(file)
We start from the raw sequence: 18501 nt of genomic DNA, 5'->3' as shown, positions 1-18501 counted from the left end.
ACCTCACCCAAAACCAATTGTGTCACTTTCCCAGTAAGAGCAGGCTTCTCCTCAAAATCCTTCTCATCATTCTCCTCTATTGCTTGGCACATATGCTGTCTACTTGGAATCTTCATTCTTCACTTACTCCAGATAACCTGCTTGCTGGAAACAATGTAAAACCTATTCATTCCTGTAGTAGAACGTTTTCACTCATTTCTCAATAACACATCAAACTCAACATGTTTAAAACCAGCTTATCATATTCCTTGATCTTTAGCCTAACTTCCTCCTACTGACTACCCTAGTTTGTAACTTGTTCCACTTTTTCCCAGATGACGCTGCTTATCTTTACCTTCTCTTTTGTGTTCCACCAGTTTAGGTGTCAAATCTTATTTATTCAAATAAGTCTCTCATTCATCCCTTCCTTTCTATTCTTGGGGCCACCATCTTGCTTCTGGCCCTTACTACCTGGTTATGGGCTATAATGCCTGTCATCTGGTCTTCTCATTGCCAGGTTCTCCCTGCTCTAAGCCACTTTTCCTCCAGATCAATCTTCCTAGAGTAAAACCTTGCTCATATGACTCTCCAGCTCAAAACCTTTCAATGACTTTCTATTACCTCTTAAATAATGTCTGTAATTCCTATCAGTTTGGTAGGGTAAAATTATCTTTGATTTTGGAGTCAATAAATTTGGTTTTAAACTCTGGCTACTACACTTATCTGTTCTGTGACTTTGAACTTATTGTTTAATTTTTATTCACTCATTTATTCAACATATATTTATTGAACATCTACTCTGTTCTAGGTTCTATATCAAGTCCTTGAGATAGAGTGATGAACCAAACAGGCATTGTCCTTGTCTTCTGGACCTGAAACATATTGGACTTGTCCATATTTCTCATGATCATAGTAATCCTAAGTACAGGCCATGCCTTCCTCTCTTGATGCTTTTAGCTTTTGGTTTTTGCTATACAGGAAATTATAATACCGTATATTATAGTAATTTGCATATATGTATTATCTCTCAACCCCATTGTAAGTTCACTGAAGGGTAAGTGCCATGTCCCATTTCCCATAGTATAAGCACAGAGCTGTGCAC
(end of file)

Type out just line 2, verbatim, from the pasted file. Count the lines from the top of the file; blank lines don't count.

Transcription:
ACCTCACCCAAAACCAATTGTGTCACTTTCCCAGTAAGAGCAGGCTTCTCCTCAAAATCCTTCTCATCATTCTCCTCTATTGCTTGGCACATATGCTGTCTACTTGGAATCTTCATTCTTCACTTACTCCAGATAACCTGCTTGCTGGAAACAATGTAAAACCTATTCATTCCTGTAGTAGAACGTTTTCACTCATTTCTCAATAACACATCAAACTCAACATGTTTAAAACCAGCTTATCATATTCCTTGATCTTTAGCCTAACTTCCTCCTACTGACTACCCTAGTTTGTAACTTGTTCCACTTTTTCCCAGATGACGCTGCTTATCTTTACCTTCTCTTTTGTGTTCCACCAGTTTAGGTGTCAAATCTTATTTATTCAAATAAGTCTCTCATTCATCCCTTCCTTTCTATTCTTGGGGCCACCATCTTGCTTCTGGCCCTTACTACCTGGTTATGGGCTATAATGCCTGTCATCTGGTCTTCTCATTGCCAGGTTCTCCCTGCTCTAAGCCACTTTTCCTCCAGATCAATCTTCCTAGAGTAAAACCTTGCTCATATGACTCTCCAGCTCAAAACCTTTCAATGACTTTCTATTACCTCTTAAATAATGTCTGTAATTCCTATCAGTTTGGTAGGGTAAAATTATCTTTGATTTTGGAGTCAATAAATTTGGTTTTAAACTCTGGCTACTACACTTATCTGTTCTGTGACTTTGAACTTATTGTTTAATTTTTATTCACTCATTTATTCAACATATATTTATTGAACATCTACTCTGTTCTAGGTTCTATATCAAGTCCTTGAGATAGAGTGATGAACCAAACAGGCATTGTCCTTGTCTTCTGGACCTGAAACATATTGGACTTGTCCATATTTCTCATGATCATAGTAATCCTAAGTACAGGCCATGCCTTCCTCTCTTGATGCTTTTAGCTTTTGGTTTTTGCTATACAGGAAATTATAATACCGTATATTATAGTAATTTGCATATATGTATTATCTCTCAACCCCATTGTAAGTTCACTGAAGGGTAAGTGCCATGTCCCATTTCCCATAGTATAAGCACAGAGCTGTGCAC